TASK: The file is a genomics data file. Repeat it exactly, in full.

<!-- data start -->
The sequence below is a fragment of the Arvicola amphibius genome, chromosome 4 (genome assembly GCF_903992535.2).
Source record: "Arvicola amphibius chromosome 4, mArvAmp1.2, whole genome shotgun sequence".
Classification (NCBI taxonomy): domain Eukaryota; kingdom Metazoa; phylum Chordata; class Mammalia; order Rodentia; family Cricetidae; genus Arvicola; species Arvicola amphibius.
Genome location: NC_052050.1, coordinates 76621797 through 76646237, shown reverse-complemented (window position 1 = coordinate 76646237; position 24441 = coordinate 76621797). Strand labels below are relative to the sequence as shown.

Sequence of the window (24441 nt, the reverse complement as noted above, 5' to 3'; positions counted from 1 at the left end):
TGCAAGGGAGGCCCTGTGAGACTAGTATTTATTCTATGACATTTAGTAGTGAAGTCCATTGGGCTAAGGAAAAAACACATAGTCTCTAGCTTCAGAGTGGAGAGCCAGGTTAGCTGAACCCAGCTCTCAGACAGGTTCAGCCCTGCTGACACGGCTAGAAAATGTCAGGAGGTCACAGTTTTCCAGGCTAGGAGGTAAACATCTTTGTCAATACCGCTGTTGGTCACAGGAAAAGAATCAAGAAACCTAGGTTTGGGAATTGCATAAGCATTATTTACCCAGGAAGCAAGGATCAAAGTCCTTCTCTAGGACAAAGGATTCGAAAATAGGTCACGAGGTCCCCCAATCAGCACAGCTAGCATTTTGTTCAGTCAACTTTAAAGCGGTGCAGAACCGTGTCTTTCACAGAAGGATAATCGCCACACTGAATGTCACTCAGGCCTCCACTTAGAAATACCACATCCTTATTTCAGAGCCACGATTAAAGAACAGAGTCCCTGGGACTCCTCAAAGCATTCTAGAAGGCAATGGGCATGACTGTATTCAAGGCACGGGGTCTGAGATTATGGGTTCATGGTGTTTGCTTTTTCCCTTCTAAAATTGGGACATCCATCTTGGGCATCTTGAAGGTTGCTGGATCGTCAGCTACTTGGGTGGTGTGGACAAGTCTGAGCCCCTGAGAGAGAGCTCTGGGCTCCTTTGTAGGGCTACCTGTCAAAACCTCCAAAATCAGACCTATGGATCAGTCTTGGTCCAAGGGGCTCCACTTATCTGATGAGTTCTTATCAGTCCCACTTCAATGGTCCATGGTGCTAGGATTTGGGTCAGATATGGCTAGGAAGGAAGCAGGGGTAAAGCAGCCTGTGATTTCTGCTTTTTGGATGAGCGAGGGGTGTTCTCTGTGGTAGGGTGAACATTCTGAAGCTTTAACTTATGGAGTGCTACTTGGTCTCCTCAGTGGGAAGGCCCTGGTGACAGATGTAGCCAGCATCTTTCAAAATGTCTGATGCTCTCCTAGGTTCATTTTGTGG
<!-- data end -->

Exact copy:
The sequence below is a fragment of the Arvicola amphibius genome, chromosome 4 (genome assembly GCF_903992535.2).
Source record: "Arvicola amphibius chromosome 4, mArvAmp1.2, whole genome shotgun sequence".
Classification (NCBI taxonomy): domain Eukaryota; kingdom Metazoa; phylum Chordata; class Mammalia; order Rodentia; family Cricetidae; genus Arvicola; species Arvicola amphibius.
Genome location: NC_052050.1, coordinates 76621797 through 76646237, shown reverse-complemented (window position 1 = coordinate 76646237; position 24441 = coordinate 76621797). Strand labels below are relative to the sequence as shown.

Sequence of the window (24441 nt, the reverse complement as noted above, 5' to 3'; positions counted from 1 at the left end):
TGCAAGGGAGGCCCTGTGAGACTAGTATTTATTCTATGACATTTAGTAGTGAAGTCCATTGGGCTAAGGAAAAAACACATAGTCTCTAGCTTCAGAGTGGAGAGCCAGGTTAGCTGAACCCAGCTCTCAGACAGGTTCAGCCCTGCTGACACGGCTAGAAAATGTCAGGAGGTCACAGTTTTCCAGGCTAGGAGGTAAACATCTTTGTCAATACCGCTGTTGGTCACAGGAAAAGAATCAAGAAACCTAGGTTTGGGAATTGCATAAGCATTATTTACCCAGGAAGCAAGGATCAAAGTCCTTCTCTAGGACAAAGGATTCGAAAATAGGTCACGAGGTCCCCCAATCAGCACAGCTAGCATTTTGTTCAGTCAACTTTAAAGCGGTGCAGAACCGTGTCTTTCACAGAAGGATAATCGCCACACTGAATGTCACTCAGGCCTCCACTTAGAAATACCACATCCTTATTTCAGAGCCACGATTAAAGAACAGAGTCCCTGGGACTCCTCAAAGCATTCTAGAAGGCAATGGGCATGACTGTATTCAAGGCACGGGGTCTGAGATTATGGGTTCATGGTGTTTGCTTTTTCCCTTCTAAAATTGGGACATCCATCTTGGGCATCTTGAAGGTTGCTGGATCGTCAGCTACTTGGGTGGTGTGGACAAGTCTGAGCCCCTGAGAGAGAGCTCTGGGCTCCTTTGTAGGGCTACCTGTCAAAACCTCCAAAATCAGACCTATGGATCAGTCTTGGTCCAAGGGGCTCCACTTATCTGATGAGTTCTTATCAGTCCCACTTCAATGGTCCATGGTGCTAGGATTTGGGTCAGATATGGCTAGGAAGGAAGCAGGGGTAAAGCAGCCTGTGATTTCTGCTTTTTGGATGAGCGAGGGGTGTTCTCTGTGGTAGGGTGAACATTCTGAAGCTTTAACTTATGGAGTGCTACTTGGTCTCCTCAGTGGGAAGGCCCTGGTGACAGATGTAGCCAGCATCTTTCAAAATGTCTGATGCTCTCCTAGGTTCATTTTGTGG